Thanks for the help,
MG

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Re: Flight Trimming

Postby blue cobra » February 1st, 2010, 5:40 pm

I would say to keep it off the ceiling lower your wing AoA very slightly. Some of the more experienced people may be able to help more.
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Re: Flight Trimming

Postby eta150 » February 2nd, 2010, 8:18 am

I believe the Leading Edge is available this year as designed by Cezar Banks. It's available from the A2Z corp store and Turner Toys (in limited quantities).
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Re: Flight Trimming

Postby leetx » February 9th, 2010, 9:04 am

from last year, jander14indoor wrote:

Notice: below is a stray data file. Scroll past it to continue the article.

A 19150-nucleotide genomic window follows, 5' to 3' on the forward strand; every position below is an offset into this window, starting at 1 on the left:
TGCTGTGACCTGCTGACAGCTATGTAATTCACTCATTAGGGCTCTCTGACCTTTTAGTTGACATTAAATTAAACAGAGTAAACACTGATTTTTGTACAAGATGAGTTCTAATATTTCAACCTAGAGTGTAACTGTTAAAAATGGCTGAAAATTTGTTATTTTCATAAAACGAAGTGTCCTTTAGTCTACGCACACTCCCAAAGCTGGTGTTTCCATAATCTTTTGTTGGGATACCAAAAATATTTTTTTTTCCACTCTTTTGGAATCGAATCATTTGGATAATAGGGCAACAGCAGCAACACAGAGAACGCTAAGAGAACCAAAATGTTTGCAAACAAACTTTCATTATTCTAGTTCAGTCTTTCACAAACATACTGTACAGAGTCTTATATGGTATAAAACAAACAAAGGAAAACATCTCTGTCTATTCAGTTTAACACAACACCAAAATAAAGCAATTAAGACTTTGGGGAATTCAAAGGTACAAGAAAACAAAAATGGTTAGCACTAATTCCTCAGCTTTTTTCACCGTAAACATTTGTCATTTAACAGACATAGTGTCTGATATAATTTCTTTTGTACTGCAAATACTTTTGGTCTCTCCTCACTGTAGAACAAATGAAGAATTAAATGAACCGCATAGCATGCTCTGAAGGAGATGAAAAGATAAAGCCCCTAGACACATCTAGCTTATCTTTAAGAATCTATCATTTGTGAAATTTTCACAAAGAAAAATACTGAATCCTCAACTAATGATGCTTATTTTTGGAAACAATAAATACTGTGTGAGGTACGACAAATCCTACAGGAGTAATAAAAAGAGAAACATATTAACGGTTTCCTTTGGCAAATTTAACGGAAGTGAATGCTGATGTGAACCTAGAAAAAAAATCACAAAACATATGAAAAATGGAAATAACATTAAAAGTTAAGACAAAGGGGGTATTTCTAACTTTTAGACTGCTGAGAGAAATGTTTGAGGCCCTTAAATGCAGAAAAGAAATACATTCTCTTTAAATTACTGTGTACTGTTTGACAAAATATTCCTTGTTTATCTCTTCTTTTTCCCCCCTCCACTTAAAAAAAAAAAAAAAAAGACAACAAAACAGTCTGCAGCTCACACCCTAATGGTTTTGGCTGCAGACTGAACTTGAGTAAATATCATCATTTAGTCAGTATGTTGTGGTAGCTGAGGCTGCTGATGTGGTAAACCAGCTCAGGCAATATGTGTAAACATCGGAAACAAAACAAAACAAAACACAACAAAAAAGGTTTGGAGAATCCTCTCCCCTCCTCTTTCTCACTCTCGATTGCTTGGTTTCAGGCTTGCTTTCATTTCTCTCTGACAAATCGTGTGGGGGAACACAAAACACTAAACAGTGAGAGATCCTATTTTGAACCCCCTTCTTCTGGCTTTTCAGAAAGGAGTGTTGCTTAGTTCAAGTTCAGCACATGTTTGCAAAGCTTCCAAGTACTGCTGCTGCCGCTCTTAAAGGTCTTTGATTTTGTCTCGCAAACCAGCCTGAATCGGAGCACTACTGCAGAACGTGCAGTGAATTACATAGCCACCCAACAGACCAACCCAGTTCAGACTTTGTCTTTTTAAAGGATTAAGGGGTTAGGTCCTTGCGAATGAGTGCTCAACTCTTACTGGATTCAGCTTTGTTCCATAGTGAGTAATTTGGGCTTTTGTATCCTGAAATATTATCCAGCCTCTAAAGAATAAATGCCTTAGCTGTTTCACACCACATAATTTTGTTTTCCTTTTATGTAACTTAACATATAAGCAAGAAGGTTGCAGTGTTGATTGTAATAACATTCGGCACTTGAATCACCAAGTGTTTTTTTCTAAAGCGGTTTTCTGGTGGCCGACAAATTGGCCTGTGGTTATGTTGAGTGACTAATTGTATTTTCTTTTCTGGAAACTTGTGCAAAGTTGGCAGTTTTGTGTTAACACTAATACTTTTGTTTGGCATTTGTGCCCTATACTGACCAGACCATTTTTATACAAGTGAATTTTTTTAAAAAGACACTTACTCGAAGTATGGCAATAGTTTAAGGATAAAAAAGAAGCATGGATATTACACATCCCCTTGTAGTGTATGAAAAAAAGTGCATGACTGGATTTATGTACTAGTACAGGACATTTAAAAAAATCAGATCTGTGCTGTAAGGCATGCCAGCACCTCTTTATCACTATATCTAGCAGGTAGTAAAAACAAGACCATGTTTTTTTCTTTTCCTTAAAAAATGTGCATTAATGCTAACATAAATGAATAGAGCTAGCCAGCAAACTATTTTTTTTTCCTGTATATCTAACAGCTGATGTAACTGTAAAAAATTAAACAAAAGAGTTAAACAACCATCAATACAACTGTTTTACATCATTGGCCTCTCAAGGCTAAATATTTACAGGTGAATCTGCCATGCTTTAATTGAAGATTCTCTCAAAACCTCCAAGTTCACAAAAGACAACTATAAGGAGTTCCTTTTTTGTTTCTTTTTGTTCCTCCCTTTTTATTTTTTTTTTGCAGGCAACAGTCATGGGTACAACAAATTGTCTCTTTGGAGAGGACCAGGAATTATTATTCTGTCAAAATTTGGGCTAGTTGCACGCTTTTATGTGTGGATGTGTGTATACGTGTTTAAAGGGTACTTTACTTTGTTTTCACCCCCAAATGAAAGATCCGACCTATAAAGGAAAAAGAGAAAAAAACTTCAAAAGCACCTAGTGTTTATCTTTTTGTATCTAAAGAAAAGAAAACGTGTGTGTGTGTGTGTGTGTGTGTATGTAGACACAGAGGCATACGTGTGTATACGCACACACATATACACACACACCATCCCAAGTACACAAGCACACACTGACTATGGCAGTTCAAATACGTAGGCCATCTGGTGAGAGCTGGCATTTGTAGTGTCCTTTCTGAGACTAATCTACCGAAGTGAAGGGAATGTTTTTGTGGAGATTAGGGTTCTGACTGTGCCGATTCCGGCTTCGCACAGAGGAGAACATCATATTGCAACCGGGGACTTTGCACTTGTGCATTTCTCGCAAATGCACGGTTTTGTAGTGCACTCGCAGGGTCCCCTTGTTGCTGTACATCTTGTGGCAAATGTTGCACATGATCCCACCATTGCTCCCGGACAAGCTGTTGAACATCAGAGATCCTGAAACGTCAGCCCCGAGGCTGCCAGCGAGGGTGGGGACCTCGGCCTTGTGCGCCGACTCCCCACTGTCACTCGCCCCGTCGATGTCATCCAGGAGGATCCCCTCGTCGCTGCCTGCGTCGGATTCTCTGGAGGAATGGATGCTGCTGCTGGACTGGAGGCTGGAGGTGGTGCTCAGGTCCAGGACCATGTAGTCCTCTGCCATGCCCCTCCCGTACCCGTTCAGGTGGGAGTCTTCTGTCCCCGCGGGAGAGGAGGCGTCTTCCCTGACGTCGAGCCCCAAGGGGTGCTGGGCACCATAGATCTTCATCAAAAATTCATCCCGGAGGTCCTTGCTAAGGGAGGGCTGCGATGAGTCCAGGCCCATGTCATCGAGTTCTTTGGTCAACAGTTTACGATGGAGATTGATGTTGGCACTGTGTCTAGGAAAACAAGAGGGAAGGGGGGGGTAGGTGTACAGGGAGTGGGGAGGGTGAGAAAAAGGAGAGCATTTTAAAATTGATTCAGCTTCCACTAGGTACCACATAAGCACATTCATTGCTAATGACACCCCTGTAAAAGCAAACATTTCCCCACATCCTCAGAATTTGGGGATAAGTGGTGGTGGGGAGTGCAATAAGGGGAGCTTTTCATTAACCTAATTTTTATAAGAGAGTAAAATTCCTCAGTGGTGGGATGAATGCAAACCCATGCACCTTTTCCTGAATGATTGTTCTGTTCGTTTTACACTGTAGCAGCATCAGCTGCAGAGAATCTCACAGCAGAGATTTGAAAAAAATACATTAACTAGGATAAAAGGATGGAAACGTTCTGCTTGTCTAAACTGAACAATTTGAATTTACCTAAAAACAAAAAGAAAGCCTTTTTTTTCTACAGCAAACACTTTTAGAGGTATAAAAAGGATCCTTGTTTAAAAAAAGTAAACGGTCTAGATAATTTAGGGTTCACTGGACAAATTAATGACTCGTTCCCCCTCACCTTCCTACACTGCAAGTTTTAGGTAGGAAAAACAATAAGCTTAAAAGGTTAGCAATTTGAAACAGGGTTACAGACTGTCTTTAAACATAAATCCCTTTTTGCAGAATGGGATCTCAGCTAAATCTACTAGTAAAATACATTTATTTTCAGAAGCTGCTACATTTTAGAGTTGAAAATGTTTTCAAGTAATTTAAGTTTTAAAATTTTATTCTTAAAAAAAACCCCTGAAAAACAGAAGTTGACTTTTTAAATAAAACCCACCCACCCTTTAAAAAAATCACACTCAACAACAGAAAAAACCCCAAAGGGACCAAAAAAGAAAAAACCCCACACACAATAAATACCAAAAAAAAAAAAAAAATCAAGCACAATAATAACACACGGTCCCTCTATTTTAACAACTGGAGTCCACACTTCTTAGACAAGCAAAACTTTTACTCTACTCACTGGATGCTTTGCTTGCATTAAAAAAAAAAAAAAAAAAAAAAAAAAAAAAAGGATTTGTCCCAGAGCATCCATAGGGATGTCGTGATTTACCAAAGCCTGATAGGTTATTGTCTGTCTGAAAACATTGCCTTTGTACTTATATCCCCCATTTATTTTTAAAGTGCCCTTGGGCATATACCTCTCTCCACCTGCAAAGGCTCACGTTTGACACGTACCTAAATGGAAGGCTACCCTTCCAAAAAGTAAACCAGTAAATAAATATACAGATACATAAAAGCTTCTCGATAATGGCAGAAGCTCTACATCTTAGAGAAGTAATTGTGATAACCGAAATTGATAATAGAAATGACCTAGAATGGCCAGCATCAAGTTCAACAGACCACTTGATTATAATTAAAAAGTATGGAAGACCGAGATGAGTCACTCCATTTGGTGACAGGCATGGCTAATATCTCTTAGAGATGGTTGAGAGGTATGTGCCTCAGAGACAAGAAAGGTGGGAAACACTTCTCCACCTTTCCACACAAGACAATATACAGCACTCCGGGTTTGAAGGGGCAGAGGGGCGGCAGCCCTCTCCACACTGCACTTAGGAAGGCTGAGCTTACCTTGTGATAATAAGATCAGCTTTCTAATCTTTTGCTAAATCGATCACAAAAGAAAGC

Yet another (for small changes) is to warp or bend the tail boom using heat (typically your breath).

For large changes you may need to crack and reglue the tail boom. Nice feature, once you get it right, it stays. Bad feature, can add a lot of weight cracking and regluing if you take a lot of changes to get to the right place.


Can you elaborate a little on the "crack and glue"? First, what do you mean by "crack"? I would also like to know the kind of glue you use and how you apply the glue to secure the position after the crack.

I have bent the tail boom using my breath for what I think are fairly large changes, such as resulting in a 5mm + change at the end of the tail boom. I have noticed that over time, the tail boom tends to bend itself back toward the old position, not back to the old position but enough to significantly affect flight.

Thank you.

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Re: Flight Trimming

Postby jander14indoor » February 9th, 2010, 2:28 pm

Yeah, that's the problem with bending with breath, tends not to be permanent.

'crack' is a nice way to say BREAK it, but not too much.

Two approaches, depending on size and hardness of stick.